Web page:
An acclaimed southpaw pitcher for the Boston Red Sox came to New York and launched the modern era of the Grand Old Game. George Herman "Babe" Ruth was larger than life. His home run totals were unprecedented. He could also hit for average, run and field.
The Great Bambino was not far behind heavyweight champion prizefighter, Jack Dempsey in terms of popularity and charisma when moviemakers first approached the 24-year-old phenom with offers of silent screen stardom.
Movie moguls came beckoning hot on the heels of the Babe's socko 1919 season. During which the Bambino had set the season home run mark with an incredible 29 for the Boston's Red Sox. Ruth's agent booked him on a nationwide personal appearance tour to capitalize on the achievement.
Reaching Hollywood, movie offers poured in. The slugger was offered several shorts including Home Sweet Home, Touch All Bases, and even a comedy version of the classic, Oliver Twist. Although none of these projects materialized, the idea of earning big bucks for play-acting appealed to the young ball player.
Ruth was quickly approached to debut in a feature film for a promised $50,000 fee. Such a mega-movie offer was too tempting to pass since it represented an amount several times his annual baseball salary.
"They said they were going to make me a millionaire," Ruth affirmed.
Titled Headin' Home, the Babe played a good-natured, bumbling iceman. Between deliveries this country bumpkin whittles a homemade bat with a hatchet. The title refers to the Babe coming' home to his mother and sister rich and famous after hitting home runs to win the World Series.
This film was made in the east during his playing season. Ruth filmed in the mornings and returned to the Polo Grounds for afternoon games. Scenes were filmed at Fort Lee, NJ, and up the Hudson River in Haverstraw, NY
In August, Babe spent a lot of time driving to and from the shooting locations. When he would return for batting practice still wearing his white chalky makeup, his teammates would give him the business. One day during shooting a wasp stung him on the right forearm. The wound became infected and had to be lanced. Ruth sat out six games nursing the injury.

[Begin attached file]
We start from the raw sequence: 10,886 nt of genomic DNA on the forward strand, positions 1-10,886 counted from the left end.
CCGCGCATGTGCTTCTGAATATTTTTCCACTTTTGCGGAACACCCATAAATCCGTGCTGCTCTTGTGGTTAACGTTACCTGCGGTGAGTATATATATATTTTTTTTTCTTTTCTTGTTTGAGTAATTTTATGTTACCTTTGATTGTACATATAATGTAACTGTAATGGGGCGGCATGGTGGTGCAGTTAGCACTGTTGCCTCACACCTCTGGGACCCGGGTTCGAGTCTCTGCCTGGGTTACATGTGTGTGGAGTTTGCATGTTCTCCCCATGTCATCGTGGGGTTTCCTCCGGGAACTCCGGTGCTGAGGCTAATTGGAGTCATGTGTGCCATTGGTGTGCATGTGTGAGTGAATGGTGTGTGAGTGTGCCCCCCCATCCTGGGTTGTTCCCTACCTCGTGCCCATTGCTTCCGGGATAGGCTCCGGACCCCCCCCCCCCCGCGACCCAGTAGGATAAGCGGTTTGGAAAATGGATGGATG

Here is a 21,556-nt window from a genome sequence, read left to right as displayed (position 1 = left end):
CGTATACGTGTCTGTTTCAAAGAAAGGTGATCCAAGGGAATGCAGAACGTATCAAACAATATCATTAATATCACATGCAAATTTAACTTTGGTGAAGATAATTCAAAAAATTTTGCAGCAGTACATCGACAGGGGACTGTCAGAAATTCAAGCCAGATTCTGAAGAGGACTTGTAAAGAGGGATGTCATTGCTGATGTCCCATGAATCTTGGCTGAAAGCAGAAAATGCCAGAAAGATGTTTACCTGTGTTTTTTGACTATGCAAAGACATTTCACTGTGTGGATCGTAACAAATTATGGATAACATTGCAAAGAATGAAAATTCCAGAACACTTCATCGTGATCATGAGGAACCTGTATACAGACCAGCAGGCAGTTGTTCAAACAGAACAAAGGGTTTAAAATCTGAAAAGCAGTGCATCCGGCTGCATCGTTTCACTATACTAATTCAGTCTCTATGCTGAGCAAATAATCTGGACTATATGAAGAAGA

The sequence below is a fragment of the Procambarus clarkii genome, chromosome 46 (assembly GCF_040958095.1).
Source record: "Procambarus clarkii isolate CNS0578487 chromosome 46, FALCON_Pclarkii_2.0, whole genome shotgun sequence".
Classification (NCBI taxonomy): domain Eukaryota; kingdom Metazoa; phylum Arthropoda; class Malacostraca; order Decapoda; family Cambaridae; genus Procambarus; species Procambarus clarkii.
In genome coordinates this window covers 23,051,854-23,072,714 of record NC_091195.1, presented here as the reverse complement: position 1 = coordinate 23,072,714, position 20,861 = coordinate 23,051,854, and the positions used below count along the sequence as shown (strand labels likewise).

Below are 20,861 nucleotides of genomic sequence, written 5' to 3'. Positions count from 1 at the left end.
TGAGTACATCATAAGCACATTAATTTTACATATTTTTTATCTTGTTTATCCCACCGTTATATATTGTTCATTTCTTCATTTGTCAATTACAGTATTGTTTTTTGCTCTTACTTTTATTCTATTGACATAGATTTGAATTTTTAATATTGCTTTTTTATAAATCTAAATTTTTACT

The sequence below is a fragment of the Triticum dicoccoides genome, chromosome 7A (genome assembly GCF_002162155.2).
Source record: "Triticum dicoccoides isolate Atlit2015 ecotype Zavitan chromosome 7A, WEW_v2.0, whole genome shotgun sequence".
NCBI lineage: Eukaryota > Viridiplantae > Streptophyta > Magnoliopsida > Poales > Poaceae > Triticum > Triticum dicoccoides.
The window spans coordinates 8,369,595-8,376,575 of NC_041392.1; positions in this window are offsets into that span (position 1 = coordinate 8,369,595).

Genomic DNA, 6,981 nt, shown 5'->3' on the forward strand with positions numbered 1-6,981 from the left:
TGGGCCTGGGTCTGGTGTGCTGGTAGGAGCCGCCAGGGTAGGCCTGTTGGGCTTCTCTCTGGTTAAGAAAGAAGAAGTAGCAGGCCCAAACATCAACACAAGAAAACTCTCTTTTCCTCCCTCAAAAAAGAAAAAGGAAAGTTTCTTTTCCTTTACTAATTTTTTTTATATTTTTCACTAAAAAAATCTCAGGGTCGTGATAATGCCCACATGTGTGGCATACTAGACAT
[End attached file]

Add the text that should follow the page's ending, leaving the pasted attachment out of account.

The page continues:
Headin' Home debuted at New York's Madison Square Garden in mid-September while the Bambino was concluding another monster season. This time out he piled up 54 round trippers. Ruth was accompanied by His teammates to the premier.
Babe played light comedy stone-fingered, but the world loved the colorful Bambino and tolerated his thinly veiled screen character. Variety praised the Babe's acting, and the New York Times called it entertaining. The silent feature's subtitles by sports writer Arthur Bugs Baer was humorous and self-deprecating to the sports celebrity.
Headin' Home's plot ended happily for everybody but Ruth, personally.
The film "played to a lot of empty seats," he admitted. The production company went broke and Ruth received only $15,000 of his promised $50,000 salary. Reportedly, he carried a bounced check for the remainder around with him for years as a scintillating barroom conversation piece.
Ruth enjoyed the acting, but had no illusions about his performance. He characterized the plot as "a story about a farm kid who crashed into the big leagues with a lot of home runs and fell for a blonde." Said Ruth of his effort: "There never was a movie quite like Headin' Home. Thank God."
Several years ago a set of eight lobby cards from Headin' Home brought $20,700 at auction.
But collectors of more modest means can still find memorabilia from Ruth's maiden screen venture. The August 28, 1950 issue of Life magazine has proven very popular with sports collectors. It's not because of General Douglas MacArthur on its cover either, but because the magazine reproduced 21 frames of the movie inside its pages. The magazine brings about $25.